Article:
The United States is on track for a 2.2% increase in its energy-related greenhouse gas emissions in 2018—the year when global diplomats are expected to tackle the job of speeding up their climate response under the Paris agreement.
The U.S. Energy Information Administration is largely blaming the expected shift on the weather, not on energy choices dictated the anti-regulatory, climate-denying White House to which it now reports.
“In 2018, energy-related CO2 emissions are expected to increase for each fossil fuel—petroleum, natural gas, and coal—for a total increase of 111 million metric tons,” the federal agency states. “The most recent year with emissions increases in all three fossil fuels was 2013, when emissions rose by 128 million metric tons from the previous year.”
The projection shows natural gas accounting for the lion’s share of the increase, but the EIA’s narrative points to the country’s first annual decline in carbon-free electricity since 2012.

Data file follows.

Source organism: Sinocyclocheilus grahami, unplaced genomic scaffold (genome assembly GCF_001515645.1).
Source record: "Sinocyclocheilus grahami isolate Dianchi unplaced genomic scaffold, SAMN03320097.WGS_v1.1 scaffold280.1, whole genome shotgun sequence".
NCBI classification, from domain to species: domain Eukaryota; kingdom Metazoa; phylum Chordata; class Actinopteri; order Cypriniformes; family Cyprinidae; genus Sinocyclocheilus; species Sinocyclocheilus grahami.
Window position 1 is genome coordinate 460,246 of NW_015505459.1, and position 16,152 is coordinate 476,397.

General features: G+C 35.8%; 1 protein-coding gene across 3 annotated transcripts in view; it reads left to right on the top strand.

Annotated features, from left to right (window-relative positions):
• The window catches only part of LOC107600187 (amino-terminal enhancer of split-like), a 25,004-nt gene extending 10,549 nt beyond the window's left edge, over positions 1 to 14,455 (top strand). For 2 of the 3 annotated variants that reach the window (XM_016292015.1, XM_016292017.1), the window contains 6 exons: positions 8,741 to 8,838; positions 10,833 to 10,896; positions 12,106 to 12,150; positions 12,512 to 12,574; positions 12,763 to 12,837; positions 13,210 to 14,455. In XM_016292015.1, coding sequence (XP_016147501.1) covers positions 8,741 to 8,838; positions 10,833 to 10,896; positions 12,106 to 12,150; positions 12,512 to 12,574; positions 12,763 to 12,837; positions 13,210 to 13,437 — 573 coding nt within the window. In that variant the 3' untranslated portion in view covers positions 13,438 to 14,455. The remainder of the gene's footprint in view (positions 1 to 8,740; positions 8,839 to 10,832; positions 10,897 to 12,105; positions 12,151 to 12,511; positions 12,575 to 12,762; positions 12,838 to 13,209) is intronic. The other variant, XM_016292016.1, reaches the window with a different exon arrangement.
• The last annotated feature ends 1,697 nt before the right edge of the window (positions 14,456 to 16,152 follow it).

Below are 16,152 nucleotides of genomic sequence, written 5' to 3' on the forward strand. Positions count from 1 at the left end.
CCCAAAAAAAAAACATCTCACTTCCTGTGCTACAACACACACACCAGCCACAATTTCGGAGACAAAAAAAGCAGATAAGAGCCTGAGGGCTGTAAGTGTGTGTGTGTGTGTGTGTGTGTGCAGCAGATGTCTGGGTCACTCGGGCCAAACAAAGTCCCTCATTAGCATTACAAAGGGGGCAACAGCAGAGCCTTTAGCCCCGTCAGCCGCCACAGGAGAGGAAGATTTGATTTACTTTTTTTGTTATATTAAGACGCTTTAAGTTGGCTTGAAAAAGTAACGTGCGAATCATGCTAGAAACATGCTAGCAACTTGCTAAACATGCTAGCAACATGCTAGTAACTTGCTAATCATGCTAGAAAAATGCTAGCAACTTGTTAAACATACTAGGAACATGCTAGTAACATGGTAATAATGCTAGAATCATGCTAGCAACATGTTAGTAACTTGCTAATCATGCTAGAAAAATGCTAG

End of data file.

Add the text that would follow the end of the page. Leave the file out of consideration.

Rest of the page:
“After two years of higher-than-average levels of precipitation in some areas, hydropower generation is projected to decrease in 2018 by 30 billion kilowatt-hours (kWh),” the agency writes. “Beyond hydro, increases in other renewable and nuclear generation (20 billion kWh and 4 billion kWh, respectively) are not enough to offset the expected hydropower decrease.”
And “because total power generation is expected to increase in 2018, electricity generation from coal- and natural gas-fired sources is projected to increase by a combined 97 billion kWh.”
The EIA report comes at a moment when the Trump administration might try to repeal tax incentives for solar and wind generators that may well be able to bring on additional capacity in time to reduce or eliminate a GHG increase next year.